Any help would be gratefully appreciated

SilverMitsubishi
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post Mon, 20 Aug 2018 - 10:42
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nosferatu1001
post Mon, 20 Aug 2018 - 11:18
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You'll be writing an appeal to POPLA
Plenty of examples on here to crib from.
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cabbyman
post Mon, 20 Aug 2018 - 18:14
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Although getting old now, my wins against CEL Hedge End, Met McD Gatwick and ECP Shell Gatwick will give you an idea of what you need to think about AND understand.

Draft your POPLA appeal and post it here for critique.


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Macapaca
post Mon, 20 Aug 2018 - 21:51
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Don't expect PP to help you. Get your own images and post them on here. PP will supply images of signs etc to POPLA after you have submitted your evidence. It will then be too late to submit new arguments to POPLA.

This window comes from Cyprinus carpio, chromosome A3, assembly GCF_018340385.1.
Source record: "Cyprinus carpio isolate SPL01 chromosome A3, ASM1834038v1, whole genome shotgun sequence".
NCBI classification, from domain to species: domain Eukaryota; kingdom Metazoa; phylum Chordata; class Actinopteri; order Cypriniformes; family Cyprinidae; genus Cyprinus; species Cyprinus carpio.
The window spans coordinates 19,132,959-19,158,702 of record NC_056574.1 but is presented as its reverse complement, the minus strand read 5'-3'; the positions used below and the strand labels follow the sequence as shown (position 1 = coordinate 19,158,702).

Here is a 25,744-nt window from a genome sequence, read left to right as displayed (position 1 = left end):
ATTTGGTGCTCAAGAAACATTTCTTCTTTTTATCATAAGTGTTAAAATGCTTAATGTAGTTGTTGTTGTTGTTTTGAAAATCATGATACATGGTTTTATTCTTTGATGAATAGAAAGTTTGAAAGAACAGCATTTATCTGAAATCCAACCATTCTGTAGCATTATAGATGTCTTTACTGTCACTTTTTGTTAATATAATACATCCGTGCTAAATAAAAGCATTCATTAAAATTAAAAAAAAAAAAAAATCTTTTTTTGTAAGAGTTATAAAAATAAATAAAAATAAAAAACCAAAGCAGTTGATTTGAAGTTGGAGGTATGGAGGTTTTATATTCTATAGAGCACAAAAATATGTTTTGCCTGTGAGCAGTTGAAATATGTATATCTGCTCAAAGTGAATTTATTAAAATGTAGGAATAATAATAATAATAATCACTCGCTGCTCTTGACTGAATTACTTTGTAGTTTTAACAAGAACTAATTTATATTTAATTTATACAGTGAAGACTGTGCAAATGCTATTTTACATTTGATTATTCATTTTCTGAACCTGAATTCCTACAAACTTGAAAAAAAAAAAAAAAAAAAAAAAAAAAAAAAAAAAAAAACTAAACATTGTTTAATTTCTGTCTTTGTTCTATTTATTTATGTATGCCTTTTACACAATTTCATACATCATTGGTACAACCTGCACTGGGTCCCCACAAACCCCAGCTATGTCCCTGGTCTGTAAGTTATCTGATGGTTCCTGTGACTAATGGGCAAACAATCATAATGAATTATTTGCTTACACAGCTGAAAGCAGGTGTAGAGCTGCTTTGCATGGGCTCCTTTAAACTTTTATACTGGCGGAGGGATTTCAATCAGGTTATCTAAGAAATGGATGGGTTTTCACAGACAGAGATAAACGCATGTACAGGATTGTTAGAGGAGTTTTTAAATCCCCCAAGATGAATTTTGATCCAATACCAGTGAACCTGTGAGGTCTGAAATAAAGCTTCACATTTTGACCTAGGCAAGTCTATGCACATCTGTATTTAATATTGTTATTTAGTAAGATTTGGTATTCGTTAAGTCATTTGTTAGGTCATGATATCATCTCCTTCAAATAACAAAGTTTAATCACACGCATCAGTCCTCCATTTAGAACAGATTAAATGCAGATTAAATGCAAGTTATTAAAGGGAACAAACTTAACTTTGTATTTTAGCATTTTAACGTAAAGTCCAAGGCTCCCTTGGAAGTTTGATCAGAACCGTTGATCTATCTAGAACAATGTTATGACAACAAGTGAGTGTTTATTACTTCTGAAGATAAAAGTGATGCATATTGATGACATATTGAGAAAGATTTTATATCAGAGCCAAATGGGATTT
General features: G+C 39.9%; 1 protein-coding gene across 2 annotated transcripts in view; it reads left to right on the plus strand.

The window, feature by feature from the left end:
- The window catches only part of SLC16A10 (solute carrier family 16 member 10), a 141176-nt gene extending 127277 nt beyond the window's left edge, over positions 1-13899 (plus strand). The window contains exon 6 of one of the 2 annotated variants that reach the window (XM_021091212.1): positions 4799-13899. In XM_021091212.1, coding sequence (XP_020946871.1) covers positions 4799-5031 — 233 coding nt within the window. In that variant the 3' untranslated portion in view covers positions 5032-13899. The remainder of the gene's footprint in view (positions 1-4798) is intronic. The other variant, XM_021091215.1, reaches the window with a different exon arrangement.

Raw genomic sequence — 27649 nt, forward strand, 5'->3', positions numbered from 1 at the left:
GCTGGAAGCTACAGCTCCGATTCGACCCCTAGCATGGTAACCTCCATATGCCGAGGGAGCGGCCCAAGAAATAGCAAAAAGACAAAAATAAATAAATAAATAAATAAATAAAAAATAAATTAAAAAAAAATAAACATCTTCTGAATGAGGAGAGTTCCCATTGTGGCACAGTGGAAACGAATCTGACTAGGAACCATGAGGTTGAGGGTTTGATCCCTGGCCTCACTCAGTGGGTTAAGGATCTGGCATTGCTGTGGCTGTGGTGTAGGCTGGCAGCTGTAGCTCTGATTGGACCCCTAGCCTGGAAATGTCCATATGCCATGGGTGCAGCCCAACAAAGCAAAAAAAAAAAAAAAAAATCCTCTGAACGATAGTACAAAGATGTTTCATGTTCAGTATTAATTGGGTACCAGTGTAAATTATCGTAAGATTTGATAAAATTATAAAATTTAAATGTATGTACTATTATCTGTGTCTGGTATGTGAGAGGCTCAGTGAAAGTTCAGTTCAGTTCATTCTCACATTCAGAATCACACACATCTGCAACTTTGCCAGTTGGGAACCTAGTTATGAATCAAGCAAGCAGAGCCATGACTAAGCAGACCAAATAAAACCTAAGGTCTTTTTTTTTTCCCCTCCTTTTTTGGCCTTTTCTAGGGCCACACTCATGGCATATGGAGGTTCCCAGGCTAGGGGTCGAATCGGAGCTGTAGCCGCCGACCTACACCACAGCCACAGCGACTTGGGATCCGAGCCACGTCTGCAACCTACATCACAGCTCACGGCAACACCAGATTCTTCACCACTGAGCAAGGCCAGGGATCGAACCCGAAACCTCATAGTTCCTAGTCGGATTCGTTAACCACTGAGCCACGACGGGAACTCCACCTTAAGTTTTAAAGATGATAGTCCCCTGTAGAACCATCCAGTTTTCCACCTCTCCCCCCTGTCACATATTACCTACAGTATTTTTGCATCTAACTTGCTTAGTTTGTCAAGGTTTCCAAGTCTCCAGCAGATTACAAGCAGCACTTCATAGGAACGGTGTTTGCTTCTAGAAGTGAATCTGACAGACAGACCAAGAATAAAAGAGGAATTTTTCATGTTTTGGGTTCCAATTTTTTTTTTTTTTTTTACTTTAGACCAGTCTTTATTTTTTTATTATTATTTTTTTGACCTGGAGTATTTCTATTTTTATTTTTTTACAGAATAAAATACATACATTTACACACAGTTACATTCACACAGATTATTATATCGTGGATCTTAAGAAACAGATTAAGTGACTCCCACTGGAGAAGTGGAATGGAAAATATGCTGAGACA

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SilverMitsubishi
post Thu, 23 Aug 2018 - 11:52
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I cannot get my own photographs due to living at the other side of the country from the car park which the PCN was received.

The signs are not legible on Google maps.



This post has been edited by SilverMitsubishi: Thu, 23 Aug 2018 - 12:34
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ostell
post Thu, 23 Aug 2018 - 11:59
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QUOTE (SilverMitsubishi @ Thu, 23 Aug 2018 - 12:52) *
I cannot get my own photographs due to living at the other side of the country from the car park which the PCN was received.


Google Maps perhaps, then street view. https://www.google.co.uk/maps
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SilverMitsubishi
post Thu, 23 Aug 2018 - 12:42
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The carpark is in Infracombe and the signs are not clearly visible on Google Maps/Street View.